All About Barrett’s Esophagus
Our Radio Frequency Ablation service is here to provide a minimally-invasive treatment to patients with Barrett’s Esophagus. Here’s what you need to know about the condition:
What is Barrett’s Esophagus?
Barrett’s esophagus is a condition in which the lining of the esophagus changes, becoming more like the lining of the small intestine rather than the esophagus. This occurs in the area where the esophagus is joined to the stomach.
It is believed that Barrett’s esophagus develops because of chronic inflammation resulting from Gastroesophageal Reflux Disease (GERD). Barrett’s esophagus is more common in people who have had GERD for a long period of time or who developed it at a young age. However, the frequency or the intensity of GERD symptoms, such as heartburn, does not increase the likelihood that someone will develop Barrett’s esophagus.
Most patients with Barrett’s esophagus will not develop cancer. In some patients, however, a precancerous change in the tissue, called dysplasia, will develop. That precancerous change is more likely to develop into esophageal cancer.
At the current time, a diagnosis of Barrett’s esophagus can only be made using endoscopy and detecting a change in the lining of the esophagus that can be confirmed by a biopsy of the tissue. The definitive diagnosis of Barrett’s esophagus requires biopsy confirmation of the change in the lining of the esophagus.
What does my doctor test for Barrett’s Esophagus?
Your doctor will first perform an imaging procedure of the esophagus using endoscopy to see if there are sufficient changes for Barrett’s esophagus. In an upper endoscopy, the physician passes a thin, flexible tube called an endoscope through your mouth and into the esophagus. The endoscope has a camera lens and a light source. It projects images onto a video monitor. This allows the physician to see any changes in the lining of the esophagus. If your doctor suspects Barrett’s esophagus, a sample of tissue (a biopsy) will be taken to make a definitive diagnosis.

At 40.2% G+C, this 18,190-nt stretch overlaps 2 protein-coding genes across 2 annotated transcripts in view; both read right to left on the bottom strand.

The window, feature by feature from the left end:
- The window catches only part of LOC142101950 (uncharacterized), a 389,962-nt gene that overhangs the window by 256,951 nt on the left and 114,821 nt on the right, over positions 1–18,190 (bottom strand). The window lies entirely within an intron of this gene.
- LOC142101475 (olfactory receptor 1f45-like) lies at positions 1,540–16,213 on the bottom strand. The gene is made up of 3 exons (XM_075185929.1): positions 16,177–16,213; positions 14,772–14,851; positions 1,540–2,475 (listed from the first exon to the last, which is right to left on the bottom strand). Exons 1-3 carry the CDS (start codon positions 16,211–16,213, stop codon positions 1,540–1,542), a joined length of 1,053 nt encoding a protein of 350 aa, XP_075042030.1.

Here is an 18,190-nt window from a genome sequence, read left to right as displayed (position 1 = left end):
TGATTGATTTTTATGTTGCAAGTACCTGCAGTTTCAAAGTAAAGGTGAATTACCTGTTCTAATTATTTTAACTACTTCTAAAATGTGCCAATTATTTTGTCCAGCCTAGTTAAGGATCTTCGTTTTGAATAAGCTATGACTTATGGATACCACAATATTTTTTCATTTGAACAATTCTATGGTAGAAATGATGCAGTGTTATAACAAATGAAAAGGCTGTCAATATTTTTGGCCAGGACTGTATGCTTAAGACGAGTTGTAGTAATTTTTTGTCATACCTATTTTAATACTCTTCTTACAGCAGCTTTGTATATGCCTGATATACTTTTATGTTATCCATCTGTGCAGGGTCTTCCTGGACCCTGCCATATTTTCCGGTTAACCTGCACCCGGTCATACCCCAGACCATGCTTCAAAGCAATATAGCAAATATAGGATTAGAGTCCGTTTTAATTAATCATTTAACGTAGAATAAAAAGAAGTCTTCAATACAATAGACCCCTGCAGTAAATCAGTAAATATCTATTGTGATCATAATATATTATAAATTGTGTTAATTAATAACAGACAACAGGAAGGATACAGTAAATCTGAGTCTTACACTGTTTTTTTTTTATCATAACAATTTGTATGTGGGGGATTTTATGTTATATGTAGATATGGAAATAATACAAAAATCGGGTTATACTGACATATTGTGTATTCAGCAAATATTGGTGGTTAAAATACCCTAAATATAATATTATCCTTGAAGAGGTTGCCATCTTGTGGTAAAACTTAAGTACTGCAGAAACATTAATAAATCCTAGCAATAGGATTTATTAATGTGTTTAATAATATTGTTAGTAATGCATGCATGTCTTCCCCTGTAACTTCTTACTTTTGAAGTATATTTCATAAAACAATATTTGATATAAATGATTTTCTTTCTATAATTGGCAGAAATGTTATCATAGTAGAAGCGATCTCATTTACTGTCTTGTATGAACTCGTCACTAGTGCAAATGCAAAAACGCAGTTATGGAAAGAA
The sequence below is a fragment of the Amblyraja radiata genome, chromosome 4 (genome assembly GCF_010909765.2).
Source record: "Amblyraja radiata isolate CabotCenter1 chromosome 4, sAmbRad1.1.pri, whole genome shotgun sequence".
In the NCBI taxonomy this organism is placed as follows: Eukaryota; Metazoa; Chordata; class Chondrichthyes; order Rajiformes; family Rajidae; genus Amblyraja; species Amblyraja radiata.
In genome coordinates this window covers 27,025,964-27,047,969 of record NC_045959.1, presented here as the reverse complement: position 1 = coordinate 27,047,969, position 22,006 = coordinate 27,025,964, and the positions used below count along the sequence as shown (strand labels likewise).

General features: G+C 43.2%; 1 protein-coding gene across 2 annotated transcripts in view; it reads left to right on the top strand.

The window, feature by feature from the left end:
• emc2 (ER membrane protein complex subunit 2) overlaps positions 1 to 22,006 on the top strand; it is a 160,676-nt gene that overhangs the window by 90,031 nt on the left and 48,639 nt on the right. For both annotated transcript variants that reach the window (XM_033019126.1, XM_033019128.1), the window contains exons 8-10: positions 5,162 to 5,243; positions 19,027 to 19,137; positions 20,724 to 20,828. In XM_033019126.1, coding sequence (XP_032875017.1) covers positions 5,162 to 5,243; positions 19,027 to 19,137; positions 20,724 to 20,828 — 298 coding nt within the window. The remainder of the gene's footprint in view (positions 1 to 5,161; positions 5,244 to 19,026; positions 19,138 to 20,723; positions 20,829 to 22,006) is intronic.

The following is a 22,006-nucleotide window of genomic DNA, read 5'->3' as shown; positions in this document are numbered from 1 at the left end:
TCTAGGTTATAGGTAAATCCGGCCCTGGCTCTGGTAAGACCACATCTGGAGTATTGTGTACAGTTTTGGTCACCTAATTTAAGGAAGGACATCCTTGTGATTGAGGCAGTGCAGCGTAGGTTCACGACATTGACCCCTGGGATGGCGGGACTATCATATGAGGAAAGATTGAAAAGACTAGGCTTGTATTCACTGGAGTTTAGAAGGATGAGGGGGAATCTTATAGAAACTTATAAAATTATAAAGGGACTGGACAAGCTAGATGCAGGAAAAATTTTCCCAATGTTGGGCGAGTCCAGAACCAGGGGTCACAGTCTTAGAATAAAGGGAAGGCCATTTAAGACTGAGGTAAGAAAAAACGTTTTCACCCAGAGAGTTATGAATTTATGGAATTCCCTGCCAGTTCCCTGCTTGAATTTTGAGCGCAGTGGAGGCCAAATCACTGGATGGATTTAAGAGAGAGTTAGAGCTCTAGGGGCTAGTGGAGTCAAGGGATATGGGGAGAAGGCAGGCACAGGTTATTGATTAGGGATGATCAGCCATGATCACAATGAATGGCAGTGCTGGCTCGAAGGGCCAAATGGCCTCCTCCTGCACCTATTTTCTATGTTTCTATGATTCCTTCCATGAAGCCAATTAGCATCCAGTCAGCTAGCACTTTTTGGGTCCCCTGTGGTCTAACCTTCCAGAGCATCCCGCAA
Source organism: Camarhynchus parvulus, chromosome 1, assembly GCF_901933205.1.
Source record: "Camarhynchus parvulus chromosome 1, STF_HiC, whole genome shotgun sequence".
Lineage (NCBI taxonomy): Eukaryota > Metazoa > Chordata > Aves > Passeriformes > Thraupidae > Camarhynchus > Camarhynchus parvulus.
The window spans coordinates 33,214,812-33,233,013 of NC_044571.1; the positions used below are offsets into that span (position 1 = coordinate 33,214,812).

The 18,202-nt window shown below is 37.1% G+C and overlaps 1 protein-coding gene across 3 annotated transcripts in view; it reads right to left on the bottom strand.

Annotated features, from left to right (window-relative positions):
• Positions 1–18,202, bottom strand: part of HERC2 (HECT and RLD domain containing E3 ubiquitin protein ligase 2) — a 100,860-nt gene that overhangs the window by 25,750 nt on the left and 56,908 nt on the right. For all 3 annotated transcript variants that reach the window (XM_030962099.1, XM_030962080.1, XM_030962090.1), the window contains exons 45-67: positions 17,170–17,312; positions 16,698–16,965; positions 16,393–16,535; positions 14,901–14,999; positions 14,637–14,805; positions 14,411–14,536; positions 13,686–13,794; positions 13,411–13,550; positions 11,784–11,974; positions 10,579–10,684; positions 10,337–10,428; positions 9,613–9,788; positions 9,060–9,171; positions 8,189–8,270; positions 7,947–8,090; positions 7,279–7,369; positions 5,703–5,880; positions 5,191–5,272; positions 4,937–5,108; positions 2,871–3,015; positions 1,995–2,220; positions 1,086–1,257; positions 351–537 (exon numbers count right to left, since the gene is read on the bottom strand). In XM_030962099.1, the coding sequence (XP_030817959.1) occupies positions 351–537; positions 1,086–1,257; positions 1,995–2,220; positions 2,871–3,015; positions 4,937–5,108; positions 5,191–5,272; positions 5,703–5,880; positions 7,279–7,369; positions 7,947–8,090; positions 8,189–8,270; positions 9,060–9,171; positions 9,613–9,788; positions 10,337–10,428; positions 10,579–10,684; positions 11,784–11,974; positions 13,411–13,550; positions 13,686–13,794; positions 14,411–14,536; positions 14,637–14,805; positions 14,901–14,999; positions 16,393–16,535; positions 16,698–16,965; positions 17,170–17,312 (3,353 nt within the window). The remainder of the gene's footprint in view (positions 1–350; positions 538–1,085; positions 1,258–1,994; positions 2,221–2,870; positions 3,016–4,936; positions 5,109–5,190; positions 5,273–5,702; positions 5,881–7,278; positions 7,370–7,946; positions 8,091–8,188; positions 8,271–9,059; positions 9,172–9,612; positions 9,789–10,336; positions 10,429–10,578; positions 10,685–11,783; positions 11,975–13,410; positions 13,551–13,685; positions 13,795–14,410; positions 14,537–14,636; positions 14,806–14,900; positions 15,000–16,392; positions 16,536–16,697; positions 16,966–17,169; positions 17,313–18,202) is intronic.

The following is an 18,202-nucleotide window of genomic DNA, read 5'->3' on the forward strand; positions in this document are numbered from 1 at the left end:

Capsule Endoscopy is also used to examine the esophagus. In capsule endoscopy, the patient swallows a pill-sized video capsule that passes naturally through your digestive tract while transmitting video images to a data recorder worn on your belt. With capsule endoscopy, the physician is not able to take a sample of the tissue (a biopsy).
Both of these techniques allow the physician to view the end of the esophagus and determine whether or not the normal lining has changed. Only an upper endoscopy procedure can allow the doctor to take a sample of the tissue from the esophagus to confirm this diagnosis, as well as to look for changes of potential dysplasia that cannot be determined on endoscopic appearance alone. Barrett’s tissue has a different appearance than the normal lining of the esophagus and is visible during endoscopy.
Taking a sample of the tissue from the esophagus through an endoscope only slightly lengthens the procedure time. Your doctor can usually tell you the results of your endoscopy after the procedure, and you will have to wait a few days for the biopsy results.
Who should be screened for Barrett’s Esophagus?
Barrett’s Esophagus is twice as common in men as women. It tends to occur in Caucasian men who have had heartburn for many years. However, even in patients with heartburn, Barrett’s esophagus is uncommon and esophageal cancer is rare. While recommendations vary, patients older than 50 who have had significant heartburn or who have required regular use of medications to control heartburn for several years are most often screened. If that first screening is negative for Barrett’s tissue, there is no need to repeat it. There is a great deal of ongoing research in this area and so recommendations may change. Check with your doctor on the latest recommendations.
How is Barrett’s Esophagus treated?
Medicines and/or surgery can effectively control the symptoms of GERD. However, neither medications nor surgery for GERD can reverse the presence of Barrett’s esophagus or eliminate the risk of cancer. There are some treatments available that can destroy the Barrett’s tissue. These treatments may decrease the development of cancer in some patients and include heat (radiofrequency ablation, thermal ablation with argon plasma coagulation and multipolar coagulation), cold energy (cryotherapy), or the use of light and special chemicals (photodynamic therapy).
It is necessary to discuss the availability and the effectiveness of these treatments with your gastroenterologist to be certain that you are a candidate. There are potential risks from these treatments and they may not benefit the majority of patients with Barrett’s esophagus.
ASGE – The Source for Colonoscopy and Endoscopy